ASEAN member states must set aside political differences and stand united in pursuing climate change solutions to ensure that the region is able to cope with the looming environmental and humanitarian crisis. This was the message of Greenpeace and Oxfam during a forum for Southeast Asian diplomats, government officials and civil society representatives, held at the Department of Foreign Affairs in Pasay City.
The event dubbed, “Advancing our Regional Interests in the Climate Change Negotiations” and organized by the environmental groups Greenpeace and Oxfam, Eastern Regional Organization for Public Administration (EROPA) and Young Progressives Southeast Asia (YPSEA) was attended by officials and UN climate change negotiators from Indonesia, Malaysia, Philippines, Thailand, Vietnam and Brunei.
Today’s forum aims to provide a venue for government representatives and civil society to see each others’ perspectives on a regional solution to addressing climate change. These will be presented back to the participants’ respective countries, with the goal of being fed into the respective country positions in the United Nations Framework Convention on Climate Change (UNFCCC), explained lawyer Zelda Soriano, Political Adviser of Greenpeace Southeast Asia. The next round of climate change talks will happen in Bangkok in August.
“Floods, drought and other climate extremes are becoming more frequent, intense and devastating in Southeast Asia due to global warming. This should compel the 10-nation Association of the Southeast Asian Nations to set aside conflict and act together to address this massive problem,” said Soriano.
“The UN convention is still the best and perhaps the only multilateral negotiations space to agree on a global deal necessary to address climate change. But by the state of negotiations, ASEAN which aims for an economic community in 2015, cannot just wait or completely rely on the outcome of the UN talks for immediate and strategic climate solutions,” she added. “Agreeing on a low carbon development framework in its regional economic integration is the opportunity for ASEAN governments to address the particular vulnerability of the region to climate impact without compromising economic development.”
Soriano emphasized that an agreement to harmonize incentive policies for no-carbon renewable energy among willing and able countries of ASEAN and possibly with its bilateral country partners, China and India, in the context of economic community building will send encouraging signal to investors.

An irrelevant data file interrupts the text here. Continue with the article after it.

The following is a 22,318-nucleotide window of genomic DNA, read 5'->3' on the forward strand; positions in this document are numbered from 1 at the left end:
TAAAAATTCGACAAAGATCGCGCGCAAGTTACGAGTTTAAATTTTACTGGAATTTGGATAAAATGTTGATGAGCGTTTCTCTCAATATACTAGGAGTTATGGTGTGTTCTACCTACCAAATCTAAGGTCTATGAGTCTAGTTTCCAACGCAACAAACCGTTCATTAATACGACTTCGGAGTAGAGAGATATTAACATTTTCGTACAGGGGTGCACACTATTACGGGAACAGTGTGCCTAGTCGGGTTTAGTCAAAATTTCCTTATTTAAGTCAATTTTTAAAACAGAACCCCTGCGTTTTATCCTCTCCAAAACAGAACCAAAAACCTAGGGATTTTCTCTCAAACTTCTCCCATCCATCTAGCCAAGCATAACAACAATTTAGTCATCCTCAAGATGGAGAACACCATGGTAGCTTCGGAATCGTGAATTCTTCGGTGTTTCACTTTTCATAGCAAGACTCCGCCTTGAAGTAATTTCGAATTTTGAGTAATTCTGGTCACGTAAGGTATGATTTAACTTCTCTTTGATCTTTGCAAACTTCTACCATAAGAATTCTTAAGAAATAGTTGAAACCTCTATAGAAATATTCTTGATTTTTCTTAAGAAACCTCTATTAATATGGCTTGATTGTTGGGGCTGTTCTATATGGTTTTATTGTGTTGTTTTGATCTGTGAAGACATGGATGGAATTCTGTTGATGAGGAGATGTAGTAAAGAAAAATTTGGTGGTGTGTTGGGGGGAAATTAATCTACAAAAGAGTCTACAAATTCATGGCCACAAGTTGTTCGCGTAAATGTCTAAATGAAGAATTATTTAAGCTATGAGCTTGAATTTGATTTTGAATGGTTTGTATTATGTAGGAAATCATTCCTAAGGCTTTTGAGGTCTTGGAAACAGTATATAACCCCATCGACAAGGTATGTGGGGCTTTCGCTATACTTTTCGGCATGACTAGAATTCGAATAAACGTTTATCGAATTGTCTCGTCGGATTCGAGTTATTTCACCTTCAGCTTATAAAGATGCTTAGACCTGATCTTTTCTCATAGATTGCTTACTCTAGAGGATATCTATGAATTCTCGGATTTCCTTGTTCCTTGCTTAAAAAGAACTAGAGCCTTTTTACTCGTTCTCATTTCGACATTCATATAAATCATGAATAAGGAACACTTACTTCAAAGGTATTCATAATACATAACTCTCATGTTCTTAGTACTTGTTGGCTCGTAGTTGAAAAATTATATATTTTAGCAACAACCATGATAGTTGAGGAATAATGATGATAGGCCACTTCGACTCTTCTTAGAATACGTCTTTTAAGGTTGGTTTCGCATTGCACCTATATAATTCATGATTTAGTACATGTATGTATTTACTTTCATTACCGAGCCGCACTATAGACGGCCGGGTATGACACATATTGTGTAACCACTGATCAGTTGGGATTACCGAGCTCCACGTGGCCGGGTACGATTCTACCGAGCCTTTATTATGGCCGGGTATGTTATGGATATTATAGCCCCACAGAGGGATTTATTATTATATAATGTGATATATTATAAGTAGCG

Riza Bernabe, Policy and Research Adviser of Oxfam in Southeast Asia laments that the UNFCCC Durban meeting last December 2011, which extended the Kyoto Protocol and provided the mandate for negotiation of a legally binding agreement requiring major emitters to reduce harmful greenhouse gas emissions, failed to deliver on the crucial issue of ensuring concrete sources of funds to fill the Green Climate Fund.
The Green Climate Fund is a mechanism within the UNFCCC by which developed countries shall provide finance for climate change mitigation and adaption for developing countries.
“Within the UNFCCC talks, clarity on the sources of climate finance and the Green Climate Fund is important to the ASEAN. Without this clarity on sources of finance, developing countries will not have the necessary funds to cope with the negative effects of climate change and help the people, especially the poorest and most vulnerable,” said Bernabe.
Meanwile, Dr. Orly Mercado, former Philippine Ambassador to the ASEAN now the Secretary General of EROPA said, “at this time of climate crisis, we need the kind of cooperation that involves and engages the citizens, more than the traditional top-level security arrangement of ASEAN.”
The group argues that there have been times in history when ASEAN leaders have stood out as heroes and champions in the face of crisis, such as during the 1950s when the ASEAN founders stood their ground against larger powers to insulate the region from further conflict. A-FAB is calling on ASEAN, as body to display the same strength as a bloc, to come together, this time to address the challenge of the bigger and more fundamental challenge of climate change.
Photo credits: icjproject.org